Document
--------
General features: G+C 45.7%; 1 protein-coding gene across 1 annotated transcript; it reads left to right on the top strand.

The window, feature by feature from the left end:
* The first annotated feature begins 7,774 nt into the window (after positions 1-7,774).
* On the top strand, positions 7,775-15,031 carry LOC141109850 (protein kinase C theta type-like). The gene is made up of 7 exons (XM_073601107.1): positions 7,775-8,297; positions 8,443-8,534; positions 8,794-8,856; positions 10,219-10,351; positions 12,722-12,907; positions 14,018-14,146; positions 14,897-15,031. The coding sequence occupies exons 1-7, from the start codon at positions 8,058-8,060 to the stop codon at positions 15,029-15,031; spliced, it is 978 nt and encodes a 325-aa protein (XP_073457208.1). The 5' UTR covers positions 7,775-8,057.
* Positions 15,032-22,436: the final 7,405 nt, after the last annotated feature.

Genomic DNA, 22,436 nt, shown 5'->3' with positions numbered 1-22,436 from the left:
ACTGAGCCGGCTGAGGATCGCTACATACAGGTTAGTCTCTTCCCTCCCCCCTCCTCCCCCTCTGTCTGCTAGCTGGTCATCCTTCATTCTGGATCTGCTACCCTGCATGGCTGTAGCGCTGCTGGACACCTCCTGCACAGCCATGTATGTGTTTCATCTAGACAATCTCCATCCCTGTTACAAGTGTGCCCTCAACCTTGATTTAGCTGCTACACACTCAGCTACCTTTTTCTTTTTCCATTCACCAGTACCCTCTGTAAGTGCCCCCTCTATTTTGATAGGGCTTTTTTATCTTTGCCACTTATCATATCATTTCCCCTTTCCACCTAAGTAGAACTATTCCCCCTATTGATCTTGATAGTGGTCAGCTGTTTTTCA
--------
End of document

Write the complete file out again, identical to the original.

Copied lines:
General features: G+C 45.7%; 1 protein-coding gene across 1 annotated transcript; it reads left to right on the top strand.

The window, feature by feature from the left end:
* The first annotated feature begins 7,774 nt into the window (after positions 1-7,774).
* On the top strand, positions 7,775-15,031 carry LOC141109850 (protein kinase C theta type-like). The gene is made up of 7 exons (XM_073601107.1): positions 7,775-8,297; positions 8,443-8,534; positions 8,794-8,856; positions 10,219-10,351; positions 12,722-12,907; positions 14,018-14,146; positions 14,897-15,031. The coding sequence occupies exons 1-7, from the start codon at positions 8,058-8,060 to the stop codon at positions 15,029-15,031; spliced, it is 978 nt and encodes a 325-aa protein (XP_073457208.1). The 5' UTR covers positions 7,775-8,057.
* Positions 15,032-22,436: the final 7,405 nt, after the last annotated feature.

Genomic DNA, 22,436 nt, shown 5'->3' with positions numbered 1-22,436 from the left:
ACTGAGCCGGCTGAGGATCGCTACATACAGGTTAGTCTCTTCCCTCCCCCCTCCTCCCCCTCTGTCTGCTAGCTGGTCATCCTTCATTCTGGATCTGCTACCCTGCATGGCTGTAGCGCTGCTGGACACCTCCTGCACAGCCATGTATGTGTTTCATCTAGACAATCTCCATCCCTGTTACAAGTGTGCCCTCAACCTTGATTTAGCTGCTACACACTCAGCTACCTTTTTCTTTTTCCATTCACCAGTACCCTCTGTAAGTGCCCCCTCTATTTTGATAGGGCTTTTTTATCTTTGCCACTTATCATATCATTTCCCCTTTCCACCTAAGTAGAACTATTCCCCCTATTGATCTTGATAGTGGTCAGCTGTTTTTCA